Pyramids

CAIRO, Egypt—The cost of building a shelter that adequately prepares its inhabitants to become gods in the next life has spiraled out of control, and this week the nation's pharaohs demanded that the Cairo City Council rescind its rules that permit just one family to inhabit each of the city’s pyramids. The contentious legislation is expected to come up for a vote next month.

Almost the entire Pyramid Fields plain is zoned for a single family per pyramid, rules that were initially enacted to keep the Nubians out. Even though it’s now illegal to discriminate against Nubians, the one-pharaoh-and-concubine-per-pyramid zoning rules have proven surprisingly resilient.

As living descendants of the gods, pharaohs require an appropriate tomb for themselves and their consorts, so they can ascend into the divine realm after death. This has become more difficult as the cost of pyramid construction has risen. Each pyramid requires stone blocks weighing 70 tons or more to be moved from a quarry to the construction site. Further, land acquisition costs in the Pyramid Fields from Giza to Dahshur have exploded, as pharaohs want to move nearby to the Great Pyramids, built for Khufu in 2560 BC.

The pharaohs have a proposal: Modify the zoning code to allow multiple pharaohs and their consorts to share a single pyramid, which would make it easier to build affordable pyramids.

But it's not clear that the plan will be able to clear City Hall. Planning Commissioner Dennis Richards worried that the rule change would lead to a spate of "luxury pyramids", and eventually cause pyramid gentrification. The pharaohs attempted to mitigate these concerns with the recent ban on limestone and bay windows in new pyramid construction. Councilmember Lydia Kou wondered if multifamily pyramids would bring crime to the Pyramid Fields. King Khafre, head of the Pyramid Hill Dwellers Association, was worried that the new pyramids would cast a shadow on his pyramid. Khafre has been dead for over a century and controversy ensued as his comment was rejected due to long-standing rules that only living Egyptians are permitted to submit comments.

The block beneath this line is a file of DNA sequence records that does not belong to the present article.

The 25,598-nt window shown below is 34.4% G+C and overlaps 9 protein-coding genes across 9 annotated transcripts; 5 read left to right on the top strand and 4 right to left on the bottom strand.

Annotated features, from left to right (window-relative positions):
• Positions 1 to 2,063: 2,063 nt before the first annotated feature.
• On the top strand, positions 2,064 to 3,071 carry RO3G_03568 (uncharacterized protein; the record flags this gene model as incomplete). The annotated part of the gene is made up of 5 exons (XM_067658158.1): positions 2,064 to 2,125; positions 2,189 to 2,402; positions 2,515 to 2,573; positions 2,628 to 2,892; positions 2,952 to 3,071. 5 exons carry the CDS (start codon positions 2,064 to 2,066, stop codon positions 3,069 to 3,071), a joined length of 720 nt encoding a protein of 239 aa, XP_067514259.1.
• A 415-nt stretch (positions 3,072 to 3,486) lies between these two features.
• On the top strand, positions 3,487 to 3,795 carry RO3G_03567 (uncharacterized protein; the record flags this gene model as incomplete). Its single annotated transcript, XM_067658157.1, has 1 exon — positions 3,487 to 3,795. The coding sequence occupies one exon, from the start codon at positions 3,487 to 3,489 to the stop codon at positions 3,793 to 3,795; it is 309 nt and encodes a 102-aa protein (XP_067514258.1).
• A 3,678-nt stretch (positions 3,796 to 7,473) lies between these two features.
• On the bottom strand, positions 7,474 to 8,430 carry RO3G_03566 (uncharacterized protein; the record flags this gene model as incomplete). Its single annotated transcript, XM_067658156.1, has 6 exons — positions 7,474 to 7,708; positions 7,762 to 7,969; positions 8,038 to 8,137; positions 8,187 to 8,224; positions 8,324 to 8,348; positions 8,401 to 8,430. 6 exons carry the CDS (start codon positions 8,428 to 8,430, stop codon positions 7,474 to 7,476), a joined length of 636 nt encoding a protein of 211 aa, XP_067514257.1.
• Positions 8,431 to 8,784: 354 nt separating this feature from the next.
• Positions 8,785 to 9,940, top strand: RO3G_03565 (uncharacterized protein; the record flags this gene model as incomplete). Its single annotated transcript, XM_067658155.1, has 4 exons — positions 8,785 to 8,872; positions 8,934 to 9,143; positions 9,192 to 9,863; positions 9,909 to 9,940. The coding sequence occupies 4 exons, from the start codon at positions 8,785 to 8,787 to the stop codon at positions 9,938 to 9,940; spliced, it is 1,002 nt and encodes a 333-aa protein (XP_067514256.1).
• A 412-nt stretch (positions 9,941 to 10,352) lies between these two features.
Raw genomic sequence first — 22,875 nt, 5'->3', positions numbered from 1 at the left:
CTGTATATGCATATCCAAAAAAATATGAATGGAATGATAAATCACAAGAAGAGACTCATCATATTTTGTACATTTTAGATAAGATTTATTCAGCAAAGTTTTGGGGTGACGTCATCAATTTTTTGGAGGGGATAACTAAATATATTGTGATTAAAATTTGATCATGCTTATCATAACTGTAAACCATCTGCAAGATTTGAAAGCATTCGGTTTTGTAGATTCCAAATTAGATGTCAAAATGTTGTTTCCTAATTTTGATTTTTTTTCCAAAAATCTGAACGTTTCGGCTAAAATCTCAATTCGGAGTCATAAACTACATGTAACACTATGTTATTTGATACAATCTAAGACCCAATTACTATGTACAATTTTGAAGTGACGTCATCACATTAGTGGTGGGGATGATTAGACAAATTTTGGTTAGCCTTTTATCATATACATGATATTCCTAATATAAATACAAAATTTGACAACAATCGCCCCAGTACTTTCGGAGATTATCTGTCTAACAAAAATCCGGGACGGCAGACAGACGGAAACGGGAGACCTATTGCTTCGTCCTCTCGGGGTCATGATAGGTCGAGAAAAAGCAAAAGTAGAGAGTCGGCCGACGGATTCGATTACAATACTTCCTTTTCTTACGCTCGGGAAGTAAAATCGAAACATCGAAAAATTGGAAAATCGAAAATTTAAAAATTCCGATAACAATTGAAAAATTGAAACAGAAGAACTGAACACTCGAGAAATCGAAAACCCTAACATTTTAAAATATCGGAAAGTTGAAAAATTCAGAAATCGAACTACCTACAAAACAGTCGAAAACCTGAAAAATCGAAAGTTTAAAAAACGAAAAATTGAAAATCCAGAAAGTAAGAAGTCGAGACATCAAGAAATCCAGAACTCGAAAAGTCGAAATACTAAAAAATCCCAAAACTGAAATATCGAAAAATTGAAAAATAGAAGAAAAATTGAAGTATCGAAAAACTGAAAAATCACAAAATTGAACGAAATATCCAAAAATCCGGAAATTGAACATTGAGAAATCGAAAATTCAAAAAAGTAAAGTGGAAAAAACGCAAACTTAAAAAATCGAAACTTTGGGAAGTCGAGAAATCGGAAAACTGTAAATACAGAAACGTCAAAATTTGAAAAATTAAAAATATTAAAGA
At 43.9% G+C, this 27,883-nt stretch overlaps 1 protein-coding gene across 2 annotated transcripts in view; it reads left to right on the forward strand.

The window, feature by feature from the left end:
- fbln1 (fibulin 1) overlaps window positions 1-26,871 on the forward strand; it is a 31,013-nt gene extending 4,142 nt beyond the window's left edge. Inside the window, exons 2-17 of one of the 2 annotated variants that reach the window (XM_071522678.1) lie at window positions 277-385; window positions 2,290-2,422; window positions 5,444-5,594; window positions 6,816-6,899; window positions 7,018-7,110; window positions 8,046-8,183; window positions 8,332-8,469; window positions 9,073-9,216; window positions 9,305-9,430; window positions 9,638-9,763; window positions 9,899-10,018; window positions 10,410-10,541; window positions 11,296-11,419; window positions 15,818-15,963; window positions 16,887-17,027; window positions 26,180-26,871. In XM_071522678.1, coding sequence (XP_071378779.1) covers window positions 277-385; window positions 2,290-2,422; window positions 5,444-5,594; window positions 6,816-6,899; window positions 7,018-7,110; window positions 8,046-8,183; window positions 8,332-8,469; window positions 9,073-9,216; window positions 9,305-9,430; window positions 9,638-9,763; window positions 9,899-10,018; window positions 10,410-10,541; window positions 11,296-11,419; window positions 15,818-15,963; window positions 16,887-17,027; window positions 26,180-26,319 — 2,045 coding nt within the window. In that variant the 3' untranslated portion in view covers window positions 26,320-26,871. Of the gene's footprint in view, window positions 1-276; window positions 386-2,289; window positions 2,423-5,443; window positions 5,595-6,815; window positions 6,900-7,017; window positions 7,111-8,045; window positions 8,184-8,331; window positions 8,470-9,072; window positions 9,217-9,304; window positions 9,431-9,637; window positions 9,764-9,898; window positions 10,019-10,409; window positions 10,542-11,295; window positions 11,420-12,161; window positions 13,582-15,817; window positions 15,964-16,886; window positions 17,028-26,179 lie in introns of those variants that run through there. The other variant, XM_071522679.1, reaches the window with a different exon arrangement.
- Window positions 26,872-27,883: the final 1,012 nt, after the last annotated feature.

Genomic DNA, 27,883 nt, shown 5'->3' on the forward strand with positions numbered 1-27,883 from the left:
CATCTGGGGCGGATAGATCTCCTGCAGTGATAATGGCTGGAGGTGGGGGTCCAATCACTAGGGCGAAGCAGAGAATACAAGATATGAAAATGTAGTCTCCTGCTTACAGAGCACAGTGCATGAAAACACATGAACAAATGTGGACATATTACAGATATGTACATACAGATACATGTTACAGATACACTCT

Despite these concerns, the City Council may not wish to press their luck too far. In addition to being descendants of the gods, the Pharaohs are absolute monarchs, in charge of both writing and enforcing the laws, and accountable only to Ptah, Isis and Amun-Ra. While the pharaohs are expected to provide wise rule, the Council may risk being thrown in jail - or worse.

Concerned citizens may express their comments on the 4th floor of Cairo City Hall, Tuesday at 11am.

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